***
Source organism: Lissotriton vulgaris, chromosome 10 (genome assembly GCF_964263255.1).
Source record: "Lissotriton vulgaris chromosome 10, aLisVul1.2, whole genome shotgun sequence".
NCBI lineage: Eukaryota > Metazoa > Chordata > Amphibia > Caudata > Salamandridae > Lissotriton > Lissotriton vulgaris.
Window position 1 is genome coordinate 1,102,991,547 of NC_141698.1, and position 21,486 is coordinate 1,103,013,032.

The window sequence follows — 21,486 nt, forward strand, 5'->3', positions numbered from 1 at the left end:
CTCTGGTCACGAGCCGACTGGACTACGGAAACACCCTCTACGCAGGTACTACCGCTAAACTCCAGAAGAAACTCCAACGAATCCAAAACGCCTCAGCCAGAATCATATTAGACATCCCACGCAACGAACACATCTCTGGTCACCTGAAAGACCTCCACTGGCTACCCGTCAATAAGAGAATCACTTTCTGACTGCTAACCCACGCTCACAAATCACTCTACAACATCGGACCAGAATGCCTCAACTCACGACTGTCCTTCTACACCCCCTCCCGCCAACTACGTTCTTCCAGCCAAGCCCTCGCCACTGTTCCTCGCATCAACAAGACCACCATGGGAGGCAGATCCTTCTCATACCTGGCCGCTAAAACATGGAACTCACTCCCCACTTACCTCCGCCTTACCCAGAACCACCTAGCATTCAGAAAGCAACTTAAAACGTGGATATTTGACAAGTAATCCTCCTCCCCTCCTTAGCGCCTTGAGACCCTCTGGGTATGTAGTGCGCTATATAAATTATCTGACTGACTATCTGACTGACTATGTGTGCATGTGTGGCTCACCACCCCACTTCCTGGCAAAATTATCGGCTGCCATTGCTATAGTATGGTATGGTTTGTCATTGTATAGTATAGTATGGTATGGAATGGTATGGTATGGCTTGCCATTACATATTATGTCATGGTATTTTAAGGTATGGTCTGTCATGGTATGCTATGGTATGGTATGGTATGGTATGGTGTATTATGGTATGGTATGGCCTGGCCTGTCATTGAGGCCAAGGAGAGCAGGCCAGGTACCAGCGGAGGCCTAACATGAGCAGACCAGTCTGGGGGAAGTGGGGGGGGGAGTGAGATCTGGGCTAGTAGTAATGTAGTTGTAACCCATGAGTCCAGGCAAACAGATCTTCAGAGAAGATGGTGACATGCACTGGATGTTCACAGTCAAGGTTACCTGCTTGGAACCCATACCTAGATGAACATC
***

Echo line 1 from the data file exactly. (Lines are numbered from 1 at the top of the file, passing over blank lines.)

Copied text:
Source organism: Lissotriton vulgaris, chromosome 10 (genome assembly GCF_964263255.1).